Two years ago on March 31 2017, I received the news from my Oncologist that my melanoma had spread to my brain. Two years on, I am hugely thankful to still be here and very much living life to the full. My latest scans show that my melanoma is stable (good news for any stage 4 cancer patient) and my current targeted treatment Debrafenib/Trametinib which I take in tablet format twice daily 12 hours apart continues to work 16 months on. I am hugely grateful to all of the amazing melanoma team at the Royal Marsden Hospital led by my Oncologist Professor James Larkin who continue to look after me so well.
For the past couple of months I have had the feeling, I am living on borrowed time, which is probably hard to relate to if you don’t have an incurable disease but fellow stage 4 cancer patients will resonate with this feeling. In the run up to the January scans, I became a bit obsessed with the fact the current treatment I am receiving works on average for 10 to 12 months and I have now exceeded that which is good news. My Oncologist reminds me that for some patients it can work for years and often patients have treatments in a different sequence. For the latest scans I felt much calmer until the morning of the results when I always feel nervous and it was a huge relief to hear everything was stable. For now I am continuing the kick ass enjoy every day mantra and getting on with my life as I know how quickly the situation could change.
It’s been an exciting month and one of the highlights was when David and I were invited to visit the Francis Crick Institute (https://www.crick.ac.uk/) to have a tour and see where some of the research that the fundraising we have been doing is taking place. The Crick is a biomedical research institute who works to understand why disease develops and to find new ways to prevent, diagnose and treat a range of illnesses including cancer, heart disease, stroke, infection and neurogenerative disease. There are over 1200 scientists working there and the building is amazing.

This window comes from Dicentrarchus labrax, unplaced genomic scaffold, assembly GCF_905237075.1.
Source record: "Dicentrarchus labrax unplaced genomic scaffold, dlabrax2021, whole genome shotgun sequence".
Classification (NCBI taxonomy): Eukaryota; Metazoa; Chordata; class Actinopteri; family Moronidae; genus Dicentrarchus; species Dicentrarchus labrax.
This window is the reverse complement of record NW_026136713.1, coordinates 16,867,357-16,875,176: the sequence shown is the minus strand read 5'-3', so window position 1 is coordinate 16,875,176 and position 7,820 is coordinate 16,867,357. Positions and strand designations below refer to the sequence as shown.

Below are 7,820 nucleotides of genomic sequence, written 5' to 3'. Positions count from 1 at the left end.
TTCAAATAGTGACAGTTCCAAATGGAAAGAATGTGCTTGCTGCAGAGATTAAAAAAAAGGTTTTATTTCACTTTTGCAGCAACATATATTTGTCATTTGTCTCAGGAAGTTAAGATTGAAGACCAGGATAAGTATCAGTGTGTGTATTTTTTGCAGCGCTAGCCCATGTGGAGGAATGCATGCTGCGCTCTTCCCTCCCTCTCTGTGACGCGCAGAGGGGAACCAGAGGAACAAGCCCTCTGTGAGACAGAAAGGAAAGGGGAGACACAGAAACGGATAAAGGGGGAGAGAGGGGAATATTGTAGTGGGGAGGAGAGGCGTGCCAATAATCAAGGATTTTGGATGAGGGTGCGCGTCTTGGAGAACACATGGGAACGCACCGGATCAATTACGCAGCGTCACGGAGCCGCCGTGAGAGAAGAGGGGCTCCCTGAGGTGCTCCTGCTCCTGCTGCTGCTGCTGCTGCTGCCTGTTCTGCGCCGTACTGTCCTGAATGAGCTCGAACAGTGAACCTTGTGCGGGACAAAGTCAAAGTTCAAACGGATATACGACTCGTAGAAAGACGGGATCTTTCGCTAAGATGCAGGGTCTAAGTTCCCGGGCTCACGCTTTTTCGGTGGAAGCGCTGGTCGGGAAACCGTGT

Dr Lewis Au, Clinical Fellow for the Royal Marsden who is part of Professor Larkin’s team gave us a tour of the Crick and what an impressive building it is. As it is open plan the premise is very much on the collaboration between all of the scientists working there. The current research is looking to understand immune related toxicities by multifaceted profiling. We were taken to the wet lab where the scientists are examining specific tissue samples of tumours. We met one of the scientists on the team Alan (also Scottish) who showed us samples taken of a large tumour found in the kidney. He mentioned that previously they would take one biopsy from the tumour but in this example, the tumour was sliced into four sections with up to 20 samples taken from each section, e.g. 80 Nr samples in total. They are then doing specific genomic and immune profiling of the patient and the tumour which takes place in the dry lab where the analysis takes place. The goal of the research is to better understand how tumours develop as they metastasize (spread) around the body. In the context of immunotherapy, they hope to develop a panel of biomarkers to identify patients at risk of immunotherapy toxicity and develop supplementary/complimentary treatments for prevention and treatment of toxicity. As a patient who has experienced severe toxicity to my liver when I had immunotherapy this research is particularly personal to me. The whole experience was really quite fascinating and made me question if I had gone into the correct career. We loved it and it was the highlight of my month and a big thank you to Dr Lewis Au for hosting us his scientist colleague Alan who was explaining everything to us and it was lovely to see Dr Samra Turajlic too.